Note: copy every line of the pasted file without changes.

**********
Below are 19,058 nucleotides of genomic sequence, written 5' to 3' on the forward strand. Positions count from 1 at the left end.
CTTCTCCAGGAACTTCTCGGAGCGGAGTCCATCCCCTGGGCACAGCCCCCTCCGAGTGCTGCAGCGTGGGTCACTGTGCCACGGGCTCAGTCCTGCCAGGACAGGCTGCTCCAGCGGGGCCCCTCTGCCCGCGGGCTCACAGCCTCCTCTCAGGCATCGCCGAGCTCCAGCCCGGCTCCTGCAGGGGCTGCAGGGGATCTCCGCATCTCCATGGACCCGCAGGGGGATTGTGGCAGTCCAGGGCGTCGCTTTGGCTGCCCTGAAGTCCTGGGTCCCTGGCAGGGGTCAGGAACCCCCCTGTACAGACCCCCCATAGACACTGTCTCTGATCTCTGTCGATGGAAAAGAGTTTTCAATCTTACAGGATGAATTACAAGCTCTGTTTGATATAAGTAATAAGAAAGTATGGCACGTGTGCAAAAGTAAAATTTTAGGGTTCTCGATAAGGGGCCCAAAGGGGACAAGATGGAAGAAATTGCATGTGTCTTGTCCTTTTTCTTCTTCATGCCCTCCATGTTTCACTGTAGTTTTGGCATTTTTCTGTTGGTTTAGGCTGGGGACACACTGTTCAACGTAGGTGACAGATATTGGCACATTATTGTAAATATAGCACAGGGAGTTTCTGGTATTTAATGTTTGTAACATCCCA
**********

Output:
Below are 19,058 nucleotides of genomic sequence, written 5' to 3' on the forward strand. Positions count from 1 at the left end.
CTTCTCCAGGAACTTCTCGGAGCGGAGTCCATCCCCTGGGCACAGCCCCCTCCGAGTGCTGCAGCGTGGGTCACTGTGCCACGGGCTCAGTCCTGCCAGGACAGGCTGCTCCAGCGGGGCCCCTCTGCCCGCGGGCTCACAGCCTCCTCTCAGGCATCGCCGAGCTCCAGCCCGGCTCCTGCAGGGGCTGCAGGGGATCTCCGCATCTCCATGGACCCGCAGGGGGATTGTGGCAGTCCAGGGCGTCGCTTTGGCTGCCCTGAAGTCCTGGGTCCCTGGCAGGGGTCAGGAACCCCCCTGTACAGACCCCCCATAGACACTGTCTCTGATCTCTGTCGATGGAAAAGAGTTTTCAATCTTACAGGATGAATTACAAGCTCTGTTTGATATAAGTAATAAGAAAGTATGGCACGTGTGCAAAAGTAAAATTTTAGGGTTCTCGATAAGGGGCCCAAAGGGGACAAGATGGAAGAAATTGCATGTGTCTTGTCCTTTTTCTTCTTCATGCCCTCCATGTTTCACTGTAGTTTTGGCATTTTTCTGTTGGTTTAGGCTGGGGACACACTGTTCAACGTAGGTGACAGATATTGGCACATTATTGTAAATATAGCACAGGGAGTTTCTGGTATTTAATGTTTGTAACATCCCA